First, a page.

De Blasio defends having NYPD detail chauffeur job applicant



Mayor Bill de Blasio claimed Monday that directing his NYPD security detail to shuttle someone from a job interview at his official residence to “where they were staying” was “in the public’s interest.”

During his daily press briefing, de Blasio responded to a question about an incident in the scathing Department of Investigation probe that found he and the NYPD misused his security detail, when he insisted that having his police team drive a job applicant home from Gracie Mansion was merely a “professional courtesy.”

“I thought, for example, if someone had come for an interview for a job in New York City … came for a job interview, we wanted someone to come join us in public service, and did them the courtesy of dropping them off where they were staying, I think that’s a professional courtesy, it’s in the public’s interest, ’cause it’s about showing someone we value them and want them to come join us,” he said.

“I just think that’s appropriate, given the mission of getting people to serve New York City.”

The DOI report, released Oct. 7, found that the mayor used his security detail for personal and political purposes. Among the misuses was de Blasio requesting earlier this year that a member of the NYPD’s Executive Protection unit — tasked with the mayor’s security — drive a “guest” from the Upper East Side to her residence on the Upper West Side.

“One detective recalled an incident when Mayor de Blasio asked him and his EPU partner to drive a guest of the Mayor from Gracie Mansion to her residence on the Upper West Side of Manhattan. A text message sent from an EPU sergeant to an EPU detective in February 2021 stated: ‘Just FYI …. He might request we give his guest a ride home. Please be available just in case,’” reads a portion of the investigation. “The sergeant stated that the Mayor’s guest was ‘a political analyst and friend who worked on his mayoral campaign.’”

Mayor de Blasio (pictured) and his wife Chirlane McCray went to the Prospect Park YMCA to work out at the gym.
The Department of Investigation report found that the mayor used his security detail for personal and political purposes.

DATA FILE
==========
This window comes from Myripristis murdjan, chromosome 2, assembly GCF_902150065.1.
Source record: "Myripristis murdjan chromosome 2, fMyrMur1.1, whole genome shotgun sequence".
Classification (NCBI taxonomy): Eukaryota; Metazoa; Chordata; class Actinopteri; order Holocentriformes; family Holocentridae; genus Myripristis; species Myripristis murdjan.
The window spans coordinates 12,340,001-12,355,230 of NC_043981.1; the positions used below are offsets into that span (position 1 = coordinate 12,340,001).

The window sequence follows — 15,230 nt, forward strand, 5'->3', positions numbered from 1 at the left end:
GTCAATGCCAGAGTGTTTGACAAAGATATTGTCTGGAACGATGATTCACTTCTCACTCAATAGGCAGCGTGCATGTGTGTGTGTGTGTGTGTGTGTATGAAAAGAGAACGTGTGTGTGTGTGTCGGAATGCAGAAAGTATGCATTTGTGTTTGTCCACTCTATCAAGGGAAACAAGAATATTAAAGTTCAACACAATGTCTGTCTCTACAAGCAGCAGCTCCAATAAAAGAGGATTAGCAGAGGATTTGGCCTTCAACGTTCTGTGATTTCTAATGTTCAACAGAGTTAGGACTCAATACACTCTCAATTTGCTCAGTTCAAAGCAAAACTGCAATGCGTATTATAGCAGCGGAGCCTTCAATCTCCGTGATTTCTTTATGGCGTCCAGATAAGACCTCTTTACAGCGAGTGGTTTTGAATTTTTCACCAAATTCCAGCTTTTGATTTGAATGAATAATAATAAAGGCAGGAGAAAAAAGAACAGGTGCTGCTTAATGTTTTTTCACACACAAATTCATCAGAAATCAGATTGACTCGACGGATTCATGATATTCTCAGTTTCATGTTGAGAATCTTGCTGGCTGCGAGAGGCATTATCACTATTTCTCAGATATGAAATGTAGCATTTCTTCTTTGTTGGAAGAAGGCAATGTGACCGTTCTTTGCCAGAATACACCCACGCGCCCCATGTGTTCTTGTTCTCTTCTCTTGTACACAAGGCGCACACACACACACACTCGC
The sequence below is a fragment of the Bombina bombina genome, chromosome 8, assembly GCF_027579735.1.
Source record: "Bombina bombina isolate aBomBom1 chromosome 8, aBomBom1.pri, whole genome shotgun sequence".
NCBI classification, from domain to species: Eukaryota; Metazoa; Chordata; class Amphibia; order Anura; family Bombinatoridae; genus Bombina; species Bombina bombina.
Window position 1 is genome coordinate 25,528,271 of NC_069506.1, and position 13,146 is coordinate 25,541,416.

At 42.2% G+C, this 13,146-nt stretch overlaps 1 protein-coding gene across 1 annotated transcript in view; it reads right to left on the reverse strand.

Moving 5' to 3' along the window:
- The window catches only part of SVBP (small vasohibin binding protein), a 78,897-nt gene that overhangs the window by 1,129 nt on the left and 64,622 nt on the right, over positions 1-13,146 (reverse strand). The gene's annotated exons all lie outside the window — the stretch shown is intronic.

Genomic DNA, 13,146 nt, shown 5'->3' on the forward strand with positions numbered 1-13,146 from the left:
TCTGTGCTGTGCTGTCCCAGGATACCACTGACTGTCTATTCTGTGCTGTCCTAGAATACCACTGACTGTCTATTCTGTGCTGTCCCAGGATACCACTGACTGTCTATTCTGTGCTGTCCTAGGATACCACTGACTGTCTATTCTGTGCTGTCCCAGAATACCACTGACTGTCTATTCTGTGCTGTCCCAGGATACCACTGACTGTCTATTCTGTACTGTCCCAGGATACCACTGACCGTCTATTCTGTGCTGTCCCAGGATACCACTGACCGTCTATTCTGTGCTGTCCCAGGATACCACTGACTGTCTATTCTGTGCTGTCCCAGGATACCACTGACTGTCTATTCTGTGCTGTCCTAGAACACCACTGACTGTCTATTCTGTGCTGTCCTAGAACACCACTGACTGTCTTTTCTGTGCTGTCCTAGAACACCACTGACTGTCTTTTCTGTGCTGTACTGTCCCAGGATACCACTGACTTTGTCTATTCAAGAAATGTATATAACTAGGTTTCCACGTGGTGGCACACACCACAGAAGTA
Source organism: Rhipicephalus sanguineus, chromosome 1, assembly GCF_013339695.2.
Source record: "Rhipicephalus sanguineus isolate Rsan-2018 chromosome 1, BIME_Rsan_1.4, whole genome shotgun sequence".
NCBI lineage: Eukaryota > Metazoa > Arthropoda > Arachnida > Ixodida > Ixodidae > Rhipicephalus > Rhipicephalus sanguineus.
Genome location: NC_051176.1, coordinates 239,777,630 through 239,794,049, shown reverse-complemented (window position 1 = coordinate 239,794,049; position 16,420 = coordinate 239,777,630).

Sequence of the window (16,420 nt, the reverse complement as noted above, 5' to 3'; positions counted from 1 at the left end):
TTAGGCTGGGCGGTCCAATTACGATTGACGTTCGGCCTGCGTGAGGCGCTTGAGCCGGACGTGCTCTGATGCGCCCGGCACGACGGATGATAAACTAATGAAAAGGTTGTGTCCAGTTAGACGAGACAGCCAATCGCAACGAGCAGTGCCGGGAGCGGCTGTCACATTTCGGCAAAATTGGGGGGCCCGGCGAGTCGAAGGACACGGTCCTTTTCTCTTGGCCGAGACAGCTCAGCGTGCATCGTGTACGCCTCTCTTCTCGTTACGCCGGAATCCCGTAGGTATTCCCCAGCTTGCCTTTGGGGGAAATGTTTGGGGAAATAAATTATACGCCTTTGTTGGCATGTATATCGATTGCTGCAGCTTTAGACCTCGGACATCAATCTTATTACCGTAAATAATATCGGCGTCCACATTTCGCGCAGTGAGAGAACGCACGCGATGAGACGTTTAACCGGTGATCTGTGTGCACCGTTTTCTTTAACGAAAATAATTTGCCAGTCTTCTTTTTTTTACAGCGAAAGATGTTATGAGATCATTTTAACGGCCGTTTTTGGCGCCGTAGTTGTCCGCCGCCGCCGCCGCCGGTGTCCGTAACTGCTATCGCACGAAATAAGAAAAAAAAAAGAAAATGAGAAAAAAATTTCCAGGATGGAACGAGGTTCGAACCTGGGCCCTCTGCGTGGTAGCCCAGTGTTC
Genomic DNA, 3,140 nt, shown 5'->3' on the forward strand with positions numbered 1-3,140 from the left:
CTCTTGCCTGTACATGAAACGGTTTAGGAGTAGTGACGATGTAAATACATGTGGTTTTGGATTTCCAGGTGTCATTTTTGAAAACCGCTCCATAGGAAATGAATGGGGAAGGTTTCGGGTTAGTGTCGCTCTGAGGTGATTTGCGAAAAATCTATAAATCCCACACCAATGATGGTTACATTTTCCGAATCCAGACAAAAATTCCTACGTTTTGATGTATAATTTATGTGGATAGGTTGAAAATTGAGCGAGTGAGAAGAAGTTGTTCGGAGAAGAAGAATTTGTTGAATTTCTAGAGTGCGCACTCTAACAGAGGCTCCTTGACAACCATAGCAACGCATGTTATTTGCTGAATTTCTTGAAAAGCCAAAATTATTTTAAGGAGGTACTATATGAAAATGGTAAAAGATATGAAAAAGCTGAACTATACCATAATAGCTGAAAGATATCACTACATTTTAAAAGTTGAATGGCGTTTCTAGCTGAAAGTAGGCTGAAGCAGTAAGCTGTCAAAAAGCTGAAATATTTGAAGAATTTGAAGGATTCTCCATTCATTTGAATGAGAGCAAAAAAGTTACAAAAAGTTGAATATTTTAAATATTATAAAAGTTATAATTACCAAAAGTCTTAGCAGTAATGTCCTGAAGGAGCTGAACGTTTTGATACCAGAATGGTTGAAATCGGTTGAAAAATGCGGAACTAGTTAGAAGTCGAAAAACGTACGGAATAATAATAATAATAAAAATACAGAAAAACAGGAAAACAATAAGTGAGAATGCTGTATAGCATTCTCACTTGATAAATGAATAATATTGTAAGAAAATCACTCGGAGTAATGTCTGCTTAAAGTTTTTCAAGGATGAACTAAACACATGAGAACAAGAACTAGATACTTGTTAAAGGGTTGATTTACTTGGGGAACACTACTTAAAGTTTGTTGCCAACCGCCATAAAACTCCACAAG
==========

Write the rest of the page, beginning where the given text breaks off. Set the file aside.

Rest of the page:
Gregory P. Mango

The report found it was “unclear” if the guest was driven home by the EPU member, and de Blasio said he did not remember “asking his security detail to drive this guest without him in the vehicle.”

But in another message obtained by the DOI, an EPU detective wrote, “Per [the Mayor],” another EPU member “is going to drive this girl home.”

In addition, the investigation found the NYPD team tasked with protecting the mayor was used as a “concierge service” for the mayor’s son, Dante de Blasio.

Mayor Bill de Blasio holds a media availability. City Hall. Monday, October 18, 2021.
During his daily press briefing, Mayor Bill de Blasio responded to a question about an incident in the Department of Investigation probe.
Ed Reed/Mayoral Photography Office

“In practice, what is happening is that, you know, it’s not security; it’s essentially a concierge service, primarily for Dante,” DOI Commissioner Margaret Garnett during a press conference. “And that, I think, you know — based on the view of experts we spoke to, and our examination of the facts and this matter — it’s either not good security, or it’s not good government, or both.”

The damning findings prompted a Manhattan district attorney referral for Inspector Howard Redmond, who oversees the Executive Protection Unit, after the report said he “actively obstructed and sought to thwart” the probe.

De Blasio and the NYPD said last week that Redmond has not been disciplined.

New York City Mayor Bill De Blasio Arrives at city hall hours after his choice for school chancellor turned down the job on live TV.
The report found that Bill de Blasio’s security detail was used as a “concierge service” for his son, Dante.
Erik Thomas/NY Post

“We have not heard from the Manhattan DA, and so at this point, it’s simply an allegation. [Redmond] continues to do his work on behalf of the people,” he explained. “He’s spent almost 30 years in the service of people, he will continue.”

“There is no change in duty status,” NYPD spokeswoman Detective Sophia Mason confirmed.


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